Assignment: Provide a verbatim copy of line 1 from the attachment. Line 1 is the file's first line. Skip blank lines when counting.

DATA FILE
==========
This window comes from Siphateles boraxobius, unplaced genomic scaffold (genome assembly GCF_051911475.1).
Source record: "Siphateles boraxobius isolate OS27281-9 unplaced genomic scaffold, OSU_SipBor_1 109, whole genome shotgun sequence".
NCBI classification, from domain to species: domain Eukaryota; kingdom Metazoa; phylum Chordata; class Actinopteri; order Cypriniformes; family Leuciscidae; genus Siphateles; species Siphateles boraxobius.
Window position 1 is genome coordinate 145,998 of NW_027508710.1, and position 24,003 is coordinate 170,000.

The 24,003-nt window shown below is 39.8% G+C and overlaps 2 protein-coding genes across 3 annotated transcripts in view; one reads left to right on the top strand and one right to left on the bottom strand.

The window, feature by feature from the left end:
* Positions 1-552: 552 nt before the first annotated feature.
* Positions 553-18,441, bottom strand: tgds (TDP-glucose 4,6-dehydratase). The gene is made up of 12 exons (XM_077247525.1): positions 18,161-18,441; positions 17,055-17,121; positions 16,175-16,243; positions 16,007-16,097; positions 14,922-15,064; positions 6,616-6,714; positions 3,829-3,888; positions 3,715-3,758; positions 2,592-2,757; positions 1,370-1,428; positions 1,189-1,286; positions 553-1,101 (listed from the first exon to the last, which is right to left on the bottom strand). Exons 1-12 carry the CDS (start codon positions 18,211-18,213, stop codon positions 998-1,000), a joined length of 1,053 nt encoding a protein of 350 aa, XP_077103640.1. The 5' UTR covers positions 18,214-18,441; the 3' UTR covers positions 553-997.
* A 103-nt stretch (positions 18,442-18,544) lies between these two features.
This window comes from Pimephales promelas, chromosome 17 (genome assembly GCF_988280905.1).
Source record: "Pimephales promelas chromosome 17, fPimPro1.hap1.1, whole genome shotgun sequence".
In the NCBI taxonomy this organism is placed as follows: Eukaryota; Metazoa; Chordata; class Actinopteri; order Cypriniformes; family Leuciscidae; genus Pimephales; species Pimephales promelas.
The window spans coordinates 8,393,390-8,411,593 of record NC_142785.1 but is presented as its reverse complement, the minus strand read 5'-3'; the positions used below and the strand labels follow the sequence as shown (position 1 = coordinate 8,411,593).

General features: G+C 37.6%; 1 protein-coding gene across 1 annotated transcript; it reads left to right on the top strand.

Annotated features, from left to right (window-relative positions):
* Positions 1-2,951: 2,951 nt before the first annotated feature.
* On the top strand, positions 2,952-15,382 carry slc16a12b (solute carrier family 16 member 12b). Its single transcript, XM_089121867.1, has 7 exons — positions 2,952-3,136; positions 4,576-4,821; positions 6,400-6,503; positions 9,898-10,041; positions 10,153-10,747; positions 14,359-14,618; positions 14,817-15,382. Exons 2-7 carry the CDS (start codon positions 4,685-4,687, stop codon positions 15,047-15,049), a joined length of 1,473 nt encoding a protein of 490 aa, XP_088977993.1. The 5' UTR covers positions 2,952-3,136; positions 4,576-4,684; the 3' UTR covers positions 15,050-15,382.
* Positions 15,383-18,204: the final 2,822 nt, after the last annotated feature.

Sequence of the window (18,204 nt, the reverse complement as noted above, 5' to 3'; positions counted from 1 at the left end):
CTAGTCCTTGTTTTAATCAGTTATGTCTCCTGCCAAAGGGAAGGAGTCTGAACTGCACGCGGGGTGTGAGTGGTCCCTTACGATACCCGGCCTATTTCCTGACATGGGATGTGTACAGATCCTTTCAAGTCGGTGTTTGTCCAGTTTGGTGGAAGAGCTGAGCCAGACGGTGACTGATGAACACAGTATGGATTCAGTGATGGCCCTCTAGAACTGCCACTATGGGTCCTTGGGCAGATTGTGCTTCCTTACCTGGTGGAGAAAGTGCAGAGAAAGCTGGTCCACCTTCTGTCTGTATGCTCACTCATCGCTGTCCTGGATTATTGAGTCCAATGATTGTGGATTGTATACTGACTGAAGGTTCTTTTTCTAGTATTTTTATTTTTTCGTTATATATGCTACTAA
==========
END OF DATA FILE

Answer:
This window comes from Siphateles boraxobius, unplaced genomic scaffold (genome assembly GCF_051911475.1).